The Merriam-Webster Word of the Day is gloaming. Read on for what it means, how it’s used, and more.
What It Means
// Across the field, fireflies twinkled in the gloaming.
GLOAMING in Context
“There were sourdough waffles to start the day and tuna sandwiches for lunch, a few hours of everyone reading novels in separate corners before a long solitary walk in the gloaming, accompanied by gloved waves across generally empty streets.” — Sam Sifton, The New York Times, 30 Mar. 2020
Did You Know?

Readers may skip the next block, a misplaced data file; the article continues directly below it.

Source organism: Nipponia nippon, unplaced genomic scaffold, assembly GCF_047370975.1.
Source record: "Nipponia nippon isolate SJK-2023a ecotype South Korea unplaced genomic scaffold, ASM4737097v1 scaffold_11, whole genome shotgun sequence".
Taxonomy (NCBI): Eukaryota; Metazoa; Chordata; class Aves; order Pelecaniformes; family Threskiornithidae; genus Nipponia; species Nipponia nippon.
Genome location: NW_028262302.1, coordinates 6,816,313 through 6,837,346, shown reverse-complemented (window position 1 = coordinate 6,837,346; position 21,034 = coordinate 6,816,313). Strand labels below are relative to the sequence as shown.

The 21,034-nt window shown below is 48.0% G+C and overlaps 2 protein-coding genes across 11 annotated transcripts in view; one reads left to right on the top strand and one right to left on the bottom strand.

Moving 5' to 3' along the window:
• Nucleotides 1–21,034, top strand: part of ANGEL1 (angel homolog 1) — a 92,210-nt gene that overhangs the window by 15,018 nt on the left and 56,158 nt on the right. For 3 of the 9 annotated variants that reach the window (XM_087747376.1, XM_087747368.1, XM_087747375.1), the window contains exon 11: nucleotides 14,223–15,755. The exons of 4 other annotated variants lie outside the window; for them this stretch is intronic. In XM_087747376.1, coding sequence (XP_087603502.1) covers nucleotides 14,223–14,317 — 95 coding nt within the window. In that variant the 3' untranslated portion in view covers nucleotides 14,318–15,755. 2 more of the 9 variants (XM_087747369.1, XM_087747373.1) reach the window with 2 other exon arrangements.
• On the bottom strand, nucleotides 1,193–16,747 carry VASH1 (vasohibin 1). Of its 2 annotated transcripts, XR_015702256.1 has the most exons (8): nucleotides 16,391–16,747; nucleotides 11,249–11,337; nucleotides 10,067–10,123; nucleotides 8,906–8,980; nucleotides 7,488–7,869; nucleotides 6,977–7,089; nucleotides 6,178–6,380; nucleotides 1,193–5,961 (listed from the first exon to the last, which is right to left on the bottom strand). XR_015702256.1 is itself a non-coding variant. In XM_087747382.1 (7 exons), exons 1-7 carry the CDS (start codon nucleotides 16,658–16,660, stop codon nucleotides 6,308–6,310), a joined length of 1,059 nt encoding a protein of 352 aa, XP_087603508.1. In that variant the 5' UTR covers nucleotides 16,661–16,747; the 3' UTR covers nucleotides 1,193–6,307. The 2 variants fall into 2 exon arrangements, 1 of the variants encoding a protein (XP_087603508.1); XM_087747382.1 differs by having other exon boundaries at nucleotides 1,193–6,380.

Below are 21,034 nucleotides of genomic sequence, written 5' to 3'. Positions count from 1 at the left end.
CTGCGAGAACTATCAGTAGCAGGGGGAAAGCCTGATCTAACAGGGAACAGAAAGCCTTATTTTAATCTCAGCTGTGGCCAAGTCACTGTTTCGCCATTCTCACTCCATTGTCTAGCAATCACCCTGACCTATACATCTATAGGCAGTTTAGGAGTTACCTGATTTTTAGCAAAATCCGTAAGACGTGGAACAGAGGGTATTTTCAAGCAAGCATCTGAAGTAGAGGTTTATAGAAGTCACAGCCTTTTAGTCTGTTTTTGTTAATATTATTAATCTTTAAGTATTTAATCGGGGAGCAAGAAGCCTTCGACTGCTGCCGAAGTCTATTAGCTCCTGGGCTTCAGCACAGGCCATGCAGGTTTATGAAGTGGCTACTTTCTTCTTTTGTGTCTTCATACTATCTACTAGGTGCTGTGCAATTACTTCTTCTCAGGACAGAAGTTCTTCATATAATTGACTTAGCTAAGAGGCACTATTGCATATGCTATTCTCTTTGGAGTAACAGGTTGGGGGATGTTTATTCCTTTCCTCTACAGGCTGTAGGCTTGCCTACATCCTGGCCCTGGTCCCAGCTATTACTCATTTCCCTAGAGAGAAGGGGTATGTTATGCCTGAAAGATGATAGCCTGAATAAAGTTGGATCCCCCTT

If The Gloaming were a Stephen King thriller, the climax would undoubtedly take place at the crepuscular hour. But despite its ties to darkness, the origins of gloaming are less than shadowy. Originally used in Scottish dialects of English, the word traces back to the Old English glōm, meaning “twilight,” which shares an ancestor with the Old English glōwan, meaning “to glow.” In the early 1800s, English speakers looked to Scotland again and borrowed the now-archaic verb gloam, meaning “to become dusk” or “to grow dark.”
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